IV. 4 Steps To Writing A Statement Of Work

Writing a well-defined Statement of Work is important because it’s the reference document every project member will work with throughout the project lifecycle.

When drafting your SoW, explain the terms you use—especially if they are complex or industry-specific. This will ensure that every stakeholder who goes through the document can quickly understand it.

For soft copy SoWs, you can create a table of contents and hyperlink each document section within a folder for easy navigation. Here’s an example from ZenTao’s online doc manager:

Image Source: ZenTao

The ZenTao Project Management Software will help your team manage project documents online. It also allows easy editing and faster distribution to relevant parties.

So, here are four key steps that can help you draft a precise SoW for project management.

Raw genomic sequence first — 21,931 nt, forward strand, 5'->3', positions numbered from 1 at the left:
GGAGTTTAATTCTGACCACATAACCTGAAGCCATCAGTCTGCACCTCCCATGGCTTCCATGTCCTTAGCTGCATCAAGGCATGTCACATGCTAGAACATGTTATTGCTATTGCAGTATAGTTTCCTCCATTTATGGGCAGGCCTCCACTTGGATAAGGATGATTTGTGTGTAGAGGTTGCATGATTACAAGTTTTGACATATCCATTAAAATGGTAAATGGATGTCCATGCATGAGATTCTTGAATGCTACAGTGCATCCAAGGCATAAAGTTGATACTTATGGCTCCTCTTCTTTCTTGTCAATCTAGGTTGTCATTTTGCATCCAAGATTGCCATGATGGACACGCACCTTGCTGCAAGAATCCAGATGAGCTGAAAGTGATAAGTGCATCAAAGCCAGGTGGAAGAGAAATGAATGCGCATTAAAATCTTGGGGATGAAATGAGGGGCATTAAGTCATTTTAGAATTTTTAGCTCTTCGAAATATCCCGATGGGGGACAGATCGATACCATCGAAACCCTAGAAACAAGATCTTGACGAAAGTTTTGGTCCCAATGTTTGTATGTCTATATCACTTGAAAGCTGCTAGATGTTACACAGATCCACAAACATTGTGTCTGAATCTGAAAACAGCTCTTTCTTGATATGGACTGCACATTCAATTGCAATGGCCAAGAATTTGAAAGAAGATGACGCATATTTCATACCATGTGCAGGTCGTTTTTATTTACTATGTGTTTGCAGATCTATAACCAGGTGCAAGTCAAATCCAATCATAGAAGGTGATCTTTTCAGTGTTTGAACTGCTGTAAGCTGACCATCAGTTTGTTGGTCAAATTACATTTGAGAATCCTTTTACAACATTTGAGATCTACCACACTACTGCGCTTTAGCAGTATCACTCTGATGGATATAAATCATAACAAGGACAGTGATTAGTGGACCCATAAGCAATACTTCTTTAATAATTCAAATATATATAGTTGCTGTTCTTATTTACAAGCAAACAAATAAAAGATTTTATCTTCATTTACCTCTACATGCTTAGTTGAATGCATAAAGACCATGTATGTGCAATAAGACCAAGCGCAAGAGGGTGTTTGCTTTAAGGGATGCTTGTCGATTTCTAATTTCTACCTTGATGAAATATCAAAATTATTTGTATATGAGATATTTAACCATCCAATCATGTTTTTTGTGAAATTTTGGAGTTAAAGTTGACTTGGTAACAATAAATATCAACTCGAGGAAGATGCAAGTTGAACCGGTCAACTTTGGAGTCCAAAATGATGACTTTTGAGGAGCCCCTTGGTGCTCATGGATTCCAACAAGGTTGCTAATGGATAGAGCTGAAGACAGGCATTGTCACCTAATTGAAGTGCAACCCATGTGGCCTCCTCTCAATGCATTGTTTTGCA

1. State The Purpose

Specificity and context are key elements of writing a Statement of Work in project management proceedings. Hence, it would help if you highlighted the purpose of the project.

Start by answering specific questions like:

  • Which problem does the project intend to solve?
  • What will be the approach (method) in developing the project?
  • What is the overall goal of the project?

See how the purpose statement is drafted in the template below:

Image Source:

As seen in the above image, your purpose statement should indicate who the project deliverables benefit and the expected ROI from the project. A purpose statement can also be within a project summary or background.

2. Define The Scope

Once the project purpose and introduction are complete, the project scope is the next aspect of your SoW that you need to tackle. It gives the project stakeholders and other readers a big picture of your process, team, and the timeline for completion.

Create your project scope to serve as a vision that the team will run with. It should help the team identify project goals and objectives to create achievable and realistic expectations. But don’t just identify the project objectives—it’s also important to state why they are necessary for achieving the project. See the sample template below.